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Author Topic: Big plans for Darren McFadden, Marcel Reece in Raiders new offense  (Read 144 times)
TIBERIUS
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« on: February 14, 2013, 12:32:26 AM »

Greg Olson knows how to use his weapons at the running back position. His former teams had the likes of Maurice Jones-Drew, LaGarrette Blount, and Stephen Jackson. Now he has two weapons in Oakland in the form of Darren McFadden and Marcel Reece and he intends to utilize both of them to their fullest.

Olson realizes McFadden and Reece are premium weapons who had both been used improperly last season and the Raiders offense stagnated because of it. He intends to change that.

"Marcel Reece is a different kind of a fullback, so what does he do well and how can we get him involved in some of the matchups that will create problems for defenses?" Olson told reporters Wednesday. "Darren McFadden... is a downhill runner. So we'll get back to some of the gap scheme and the things he does well."

McFadden is the feature back in this offense and therefore getting him back to the form that had him rush for 1157 yards in 2010 and average 5.4 yards per carry in 2011 is job one.

"Based on the 11 players that were predominant starters last year and knowing the type of tailback and type of quarterback if you're talking about Carson Palmer as the starter and Darren McFadden as your tailback. To me, Carson is a pocket passer. So you're looking at heavy play action, push the ball down the field that way and you're looking at tailoring some of the gap scheme stuff for Darren McFadden where he's able to hit the ball going downhill. Those two go hand in hand, the downhill gap scheme and the hard sell play action to me fit those players if those are the players we're looking at."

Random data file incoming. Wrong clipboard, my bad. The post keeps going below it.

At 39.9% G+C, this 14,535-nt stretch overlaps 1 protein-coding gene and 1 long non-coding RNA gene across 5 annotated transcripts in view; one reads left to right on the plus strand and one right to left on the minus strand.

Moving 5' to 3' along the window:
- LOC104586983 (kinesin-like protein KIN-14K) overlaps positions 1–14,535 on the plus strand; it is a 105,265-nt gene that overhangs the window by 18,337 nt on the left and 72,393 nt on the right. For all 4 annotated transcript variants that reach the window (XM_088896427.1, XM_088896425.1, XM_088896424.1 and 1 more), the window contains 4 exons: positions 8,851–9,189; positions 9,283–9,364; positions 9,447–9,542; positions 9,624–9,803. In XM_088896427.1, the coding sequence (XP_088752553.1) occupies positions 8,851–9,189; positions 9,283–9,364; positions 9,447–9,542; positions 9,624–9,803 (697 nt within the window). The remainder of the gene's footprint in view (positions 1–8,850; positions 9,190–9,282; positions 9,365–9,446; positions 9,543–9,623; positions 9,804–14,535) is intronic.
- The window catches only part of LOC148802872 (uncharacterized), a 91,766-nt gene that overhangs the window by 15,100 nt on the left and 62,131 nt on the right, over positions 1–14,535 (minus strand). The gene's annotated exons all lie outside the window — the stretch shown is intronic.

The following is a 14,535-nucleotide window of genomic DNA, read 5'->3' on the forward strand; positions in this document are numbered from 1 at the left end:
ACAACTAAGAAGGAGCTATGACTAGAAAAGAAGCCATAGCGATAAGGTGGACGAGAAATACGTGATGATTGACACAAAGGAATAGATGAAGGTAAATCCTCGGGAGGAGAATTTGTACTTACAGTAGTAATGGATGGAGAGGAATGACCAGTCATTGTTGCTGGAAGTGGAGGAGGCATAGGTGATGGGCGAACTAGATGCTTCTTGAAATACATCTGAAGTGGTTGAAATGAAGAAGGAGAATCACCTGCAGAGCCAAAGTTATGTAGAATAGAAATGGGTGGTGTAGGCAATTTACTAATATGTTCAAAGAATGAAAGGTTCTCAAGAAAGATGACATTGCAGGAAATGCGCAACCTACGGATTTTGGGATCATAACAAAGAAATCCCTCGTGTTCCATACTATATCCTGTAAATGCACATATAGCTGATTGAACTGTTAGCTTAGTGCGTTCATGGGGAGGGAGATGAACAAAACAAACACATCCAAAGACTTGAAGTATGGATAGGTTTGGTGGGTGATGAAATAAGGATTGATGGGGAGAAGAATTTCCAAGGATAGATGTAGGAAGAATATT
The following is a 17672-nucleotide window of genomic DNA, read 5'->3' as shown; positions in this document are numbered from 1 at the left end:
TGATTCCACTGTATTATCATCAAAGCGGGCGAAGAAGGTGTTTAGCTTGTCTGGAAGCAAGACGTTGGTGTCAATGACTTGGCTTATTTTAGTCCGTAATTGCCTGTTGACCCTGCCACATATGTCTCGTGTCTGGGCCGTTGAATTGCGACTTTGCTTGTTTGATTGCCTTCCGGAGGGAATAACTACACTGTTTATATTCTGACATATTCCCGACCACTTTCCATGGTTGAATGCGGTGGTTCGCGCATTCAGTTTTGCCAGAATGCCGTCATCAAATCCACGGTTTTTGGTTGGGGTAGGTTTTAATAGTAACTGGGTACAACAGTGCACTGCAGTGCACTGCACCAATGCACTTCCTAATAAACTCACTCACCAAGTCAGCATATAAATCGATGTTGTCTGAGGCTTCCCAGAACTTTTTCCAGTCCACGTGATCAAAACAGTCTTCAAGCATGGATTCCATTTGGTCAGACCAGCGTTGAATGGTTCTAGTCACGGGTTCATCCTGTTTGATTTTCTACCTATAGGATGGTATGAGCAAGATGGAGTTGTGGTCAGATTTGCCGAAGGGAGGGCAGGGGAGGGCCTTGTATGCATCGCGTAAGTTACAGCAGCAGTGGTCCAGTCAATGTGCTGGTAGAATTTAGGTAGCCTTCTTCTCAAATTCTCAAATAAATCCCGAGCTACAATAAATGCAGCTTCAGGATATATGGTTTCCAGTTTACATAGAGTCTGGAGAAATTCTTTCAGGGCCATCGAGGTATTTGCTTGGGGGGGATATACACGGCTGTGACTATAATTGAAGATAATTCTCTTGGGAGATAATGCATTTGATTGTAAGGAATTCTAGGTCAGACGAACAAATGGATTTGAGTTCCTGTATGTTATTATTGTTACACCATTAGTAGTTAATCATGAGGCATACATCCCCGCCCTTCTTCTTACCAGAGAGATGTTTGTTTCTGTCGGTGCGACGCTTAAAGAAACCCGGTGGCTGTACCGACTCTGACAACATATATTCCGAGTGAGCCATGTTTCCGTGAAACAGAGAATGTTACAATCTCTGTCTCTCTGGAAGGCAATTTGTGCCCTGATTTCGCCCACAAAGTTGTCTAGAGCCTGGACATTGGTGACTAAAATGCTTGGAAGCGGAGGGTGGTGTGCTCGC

But while getting McFadden going is crucial, it is clear he is most excited about the dynamic possibilities Marcel Reece brings to the offense. He just positively beams about Reece as a versatile offensive weapon.

"He's got such a unique set of skills for a fullback. He's a college wide receiver. He'll present some matchup issues. I was pleasantly surprised in watching the tape to see that in a lot of the downhill lead plays where you need a fullback to go in there... I was excited about that to be honest with you. Also, again to see him get out of the backfield and to spread out in some of the one-back sets and empty sets and look at the matchups you can get with him was exciting as well. He does have tremendous speed. He has very good hands. He has loose hips. He can run some of those option, choice routes that are matchup nightmares for defensive players."